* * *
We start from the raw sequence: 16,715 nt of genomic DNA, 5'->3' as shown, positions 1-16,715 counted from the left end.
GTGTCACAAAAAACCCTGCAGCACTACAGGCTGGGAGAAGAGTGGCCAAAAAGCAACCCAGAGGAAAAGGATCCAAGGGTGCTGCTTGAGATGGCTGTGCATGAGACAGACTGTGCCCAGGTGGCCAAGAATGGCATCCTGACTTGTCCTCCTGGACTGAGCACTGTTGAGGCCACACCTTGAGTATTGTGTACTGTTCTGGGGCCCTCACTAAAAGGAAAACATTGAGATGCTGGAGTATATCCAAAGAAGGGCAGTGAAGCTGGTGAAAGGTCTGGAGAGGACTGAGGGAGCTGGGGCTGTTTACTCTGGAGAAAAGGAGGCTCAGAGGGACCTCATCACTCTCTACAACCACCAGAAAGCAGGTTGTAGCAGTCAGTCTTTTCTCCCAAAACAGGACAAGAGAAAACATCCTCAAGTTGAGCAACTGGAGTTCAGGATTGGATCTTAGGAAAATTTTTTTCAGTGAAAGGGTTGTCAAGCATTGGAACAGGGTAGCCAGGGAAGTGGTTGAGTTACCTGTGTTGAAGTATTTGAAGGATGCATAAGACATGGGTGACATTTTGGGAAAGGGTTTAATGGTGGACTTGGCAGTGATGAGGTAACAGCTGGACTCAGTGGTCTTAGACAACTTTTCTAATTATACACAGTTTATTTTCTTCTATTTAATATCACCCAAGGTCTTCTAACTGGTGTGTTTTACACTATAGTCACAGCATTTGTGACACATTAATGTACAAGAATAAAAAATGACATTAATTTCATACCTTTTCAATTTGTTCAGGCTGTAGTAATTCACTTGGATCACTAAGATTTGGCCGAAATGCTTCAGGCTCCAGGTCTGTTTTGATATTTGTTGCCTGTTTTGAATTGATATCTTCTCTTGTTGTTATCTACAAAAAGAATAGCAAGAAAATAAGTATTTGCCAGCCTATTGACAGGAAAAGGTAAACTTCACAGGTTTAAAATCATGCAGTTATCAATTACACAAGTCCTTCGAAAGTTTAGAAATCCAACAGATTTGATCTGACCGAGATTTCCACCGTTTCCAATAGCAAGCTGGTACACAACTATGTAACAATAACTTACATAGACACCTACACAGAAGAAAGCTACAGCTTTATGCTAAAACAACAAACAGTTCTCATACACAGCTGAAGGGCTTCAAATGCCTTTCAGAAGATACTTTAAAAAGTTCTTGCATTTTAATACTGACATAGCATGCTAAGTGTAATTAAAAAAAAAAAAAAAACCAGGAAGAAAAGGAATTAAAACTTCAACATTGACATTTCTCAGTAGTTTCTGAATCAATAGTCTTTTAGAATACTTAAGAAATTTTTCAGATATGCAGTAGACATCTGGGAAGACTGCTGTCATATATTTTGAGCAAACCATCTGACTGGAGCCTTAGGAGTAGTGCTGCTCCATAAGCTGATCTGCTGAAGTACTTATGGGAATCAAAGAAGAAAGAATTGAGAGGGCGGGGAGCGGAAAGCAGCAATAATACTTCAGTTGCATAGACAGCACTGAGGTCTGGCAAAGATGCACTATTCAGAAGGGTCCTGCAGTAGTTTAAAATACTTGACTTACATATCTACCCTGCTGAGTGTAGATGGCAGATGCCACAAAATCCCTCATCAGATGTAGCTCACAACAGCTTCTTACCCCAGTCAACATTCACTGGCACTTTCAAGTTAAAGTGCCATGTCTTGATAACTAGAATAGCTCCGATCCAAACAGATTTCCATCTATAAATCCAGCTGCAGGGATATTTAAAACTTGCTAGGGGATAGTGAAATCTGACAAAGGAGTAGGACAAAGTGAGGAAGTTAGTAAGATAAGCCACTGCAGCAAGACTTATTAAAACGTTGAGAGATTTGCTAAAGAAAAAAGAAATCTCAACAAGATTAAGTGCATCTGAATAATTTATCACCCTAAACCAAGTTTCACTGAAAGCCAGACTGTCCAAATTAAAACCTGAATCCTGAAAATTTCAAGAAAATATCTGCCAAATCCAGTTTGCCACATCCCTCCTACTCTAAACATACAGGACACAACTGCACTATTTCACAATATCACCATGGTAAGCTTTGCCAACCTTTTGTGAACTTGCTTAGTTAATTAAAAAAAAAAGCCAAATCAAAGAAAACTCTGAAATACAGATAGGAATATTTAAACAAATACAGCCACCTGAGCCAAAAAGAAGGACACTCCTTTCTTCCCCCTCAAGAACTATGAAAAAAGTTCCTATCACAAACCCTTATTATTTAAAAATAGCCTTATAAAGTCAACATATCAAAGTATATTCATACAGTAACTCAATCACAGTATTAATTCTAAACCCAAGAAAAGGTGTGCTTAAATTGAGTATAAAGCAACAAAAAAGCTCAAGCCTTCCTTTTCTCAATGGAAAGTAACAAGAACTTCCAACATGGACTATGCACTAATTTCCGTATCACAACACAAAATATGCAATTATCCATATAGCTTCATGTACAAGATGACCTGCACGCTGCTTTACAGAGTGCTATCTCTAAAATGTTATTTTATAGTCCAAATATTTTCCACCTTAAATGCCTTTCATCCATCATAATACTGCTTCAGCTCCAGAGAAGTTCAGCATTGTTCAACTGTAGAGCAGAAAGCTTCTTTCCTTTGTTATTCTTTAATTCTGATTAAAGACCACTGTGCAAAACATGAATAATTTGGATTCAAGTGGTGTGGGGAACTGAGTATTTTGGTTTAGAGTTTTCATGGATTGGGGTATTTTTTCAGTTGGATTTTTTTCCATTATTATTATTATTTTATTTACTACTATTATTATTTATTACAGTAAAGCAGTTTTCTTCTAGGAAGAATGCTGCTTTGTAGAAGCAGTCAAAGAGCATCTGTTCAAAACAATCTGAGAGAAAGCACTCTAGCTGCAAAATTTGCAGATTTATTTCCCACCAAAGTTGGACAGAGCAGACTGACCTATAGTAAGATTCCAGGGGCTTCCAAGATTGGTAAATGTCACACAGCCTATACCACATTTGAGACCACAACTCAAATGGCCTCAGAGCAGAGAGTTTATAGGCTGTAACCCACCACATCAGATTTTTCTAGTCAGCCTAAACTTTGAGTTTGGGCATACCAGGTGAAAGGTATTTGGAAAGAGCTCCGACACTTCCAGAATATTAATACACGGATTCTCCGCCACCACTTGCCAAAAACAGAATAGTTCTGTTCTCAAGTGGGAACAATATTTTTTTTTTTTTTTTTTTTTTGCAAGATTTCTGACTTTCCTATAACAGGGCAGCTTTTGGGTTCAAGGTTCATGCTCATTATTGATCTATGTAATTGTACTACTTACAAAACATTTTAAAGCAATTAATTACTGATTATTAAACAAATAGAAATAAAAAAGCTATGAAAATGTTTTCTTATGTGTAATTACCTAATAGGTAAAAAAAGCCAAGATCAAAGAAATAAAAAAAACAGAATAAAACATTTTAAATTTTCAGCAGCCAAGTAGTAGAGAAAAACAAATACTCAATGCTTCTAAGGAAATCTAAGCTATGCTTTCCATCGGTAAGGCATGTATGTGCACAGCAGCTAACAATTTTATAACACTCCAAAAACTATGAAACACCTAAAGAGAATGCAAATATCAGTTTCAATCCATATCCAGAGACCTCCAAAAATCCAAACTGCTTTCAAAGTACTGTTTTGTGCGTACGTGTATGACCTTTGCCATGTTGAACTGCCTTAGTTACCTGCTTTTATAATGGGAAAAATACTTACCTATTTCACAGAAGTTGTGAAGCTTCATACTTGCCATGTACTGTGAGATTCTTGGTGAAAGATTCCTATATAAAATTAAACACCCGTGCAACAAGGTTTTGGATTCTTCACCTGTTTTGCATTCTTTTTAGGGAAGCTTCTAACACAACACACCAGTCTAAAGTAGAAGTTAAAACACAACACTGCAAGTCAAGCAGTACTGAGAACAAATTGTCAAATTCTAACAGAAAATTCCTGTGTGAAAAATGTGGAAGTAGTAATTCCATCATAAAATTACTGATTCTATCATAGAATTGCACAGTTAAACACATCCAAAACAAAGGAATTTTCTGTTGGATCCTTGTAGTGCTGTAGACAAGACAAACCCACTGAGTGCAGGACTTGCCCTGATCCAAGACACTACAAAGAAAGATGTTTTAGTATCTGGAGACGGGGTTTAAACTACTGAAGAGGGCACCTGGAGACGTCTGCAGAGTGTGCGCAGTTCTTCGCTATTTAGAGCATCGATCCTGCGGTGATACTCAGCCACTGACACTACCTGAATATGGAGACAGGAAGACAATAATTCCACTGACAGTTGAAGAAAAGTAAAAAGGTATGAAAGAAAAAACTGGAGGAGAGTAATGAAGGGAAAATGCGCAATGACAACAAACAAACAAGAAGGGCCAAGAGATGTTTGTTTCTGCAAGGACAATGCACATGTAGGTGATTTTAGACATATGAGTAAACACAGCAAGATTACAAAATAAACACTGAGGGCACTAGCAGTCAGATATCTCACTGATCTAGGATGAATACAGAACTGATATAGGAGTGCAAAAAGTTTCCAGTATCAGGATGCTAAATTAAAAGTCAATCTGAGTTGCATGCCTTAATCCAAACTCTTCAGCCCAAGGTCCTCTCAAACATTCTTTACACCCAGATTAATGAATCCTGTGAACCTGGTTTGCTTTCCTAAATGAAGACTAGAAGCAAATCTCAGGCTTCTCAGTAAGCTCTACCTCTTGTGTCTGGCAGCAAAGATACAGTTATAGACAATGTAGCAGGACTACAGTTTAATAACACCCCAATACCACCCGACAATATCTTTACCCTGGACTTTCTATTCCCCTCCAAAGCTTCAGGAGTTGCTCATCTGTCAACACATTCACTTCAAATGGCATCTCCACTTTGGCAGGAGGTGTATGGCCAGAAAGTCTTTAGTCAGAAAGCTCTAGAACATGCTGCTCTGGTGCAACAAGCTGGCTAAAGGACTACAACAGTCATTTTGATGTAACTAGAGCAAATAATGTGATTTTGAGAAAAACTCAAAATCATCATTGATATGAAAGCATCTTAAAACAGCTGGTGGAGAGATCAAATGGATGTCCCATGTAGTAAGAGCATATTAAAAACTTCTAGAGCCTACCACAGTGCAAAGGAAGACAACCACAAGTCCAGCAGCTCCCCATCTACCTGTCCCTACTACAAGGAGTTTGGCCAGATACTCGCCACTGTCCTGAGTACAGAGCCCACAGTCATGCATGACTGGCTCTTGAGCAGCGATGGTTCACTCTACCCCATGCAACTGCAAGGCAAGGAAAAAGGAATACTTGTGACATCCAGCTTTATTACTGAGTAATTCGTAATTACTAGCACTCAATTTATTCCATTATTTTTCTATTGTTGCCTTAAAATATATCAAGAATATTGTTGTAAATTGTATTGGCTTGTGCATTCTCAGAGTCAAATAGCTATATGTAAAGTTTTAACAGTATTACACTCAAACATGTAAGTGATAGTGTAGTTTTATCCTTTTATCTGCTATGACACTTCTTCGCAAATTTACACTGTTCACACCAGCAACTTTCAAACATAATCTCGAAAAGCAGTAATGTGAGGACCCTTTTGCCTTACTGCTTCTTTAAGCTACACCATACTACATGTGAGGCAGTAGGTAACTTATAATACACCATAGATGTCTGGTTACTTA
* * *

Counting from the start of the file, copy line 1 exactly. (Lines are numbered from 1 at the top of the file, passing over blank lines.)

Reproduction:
We start from the raw sequence: 16,715 nt of genomic DNA, 5'->3' as shown, positions 1-16,715 counted from the left end.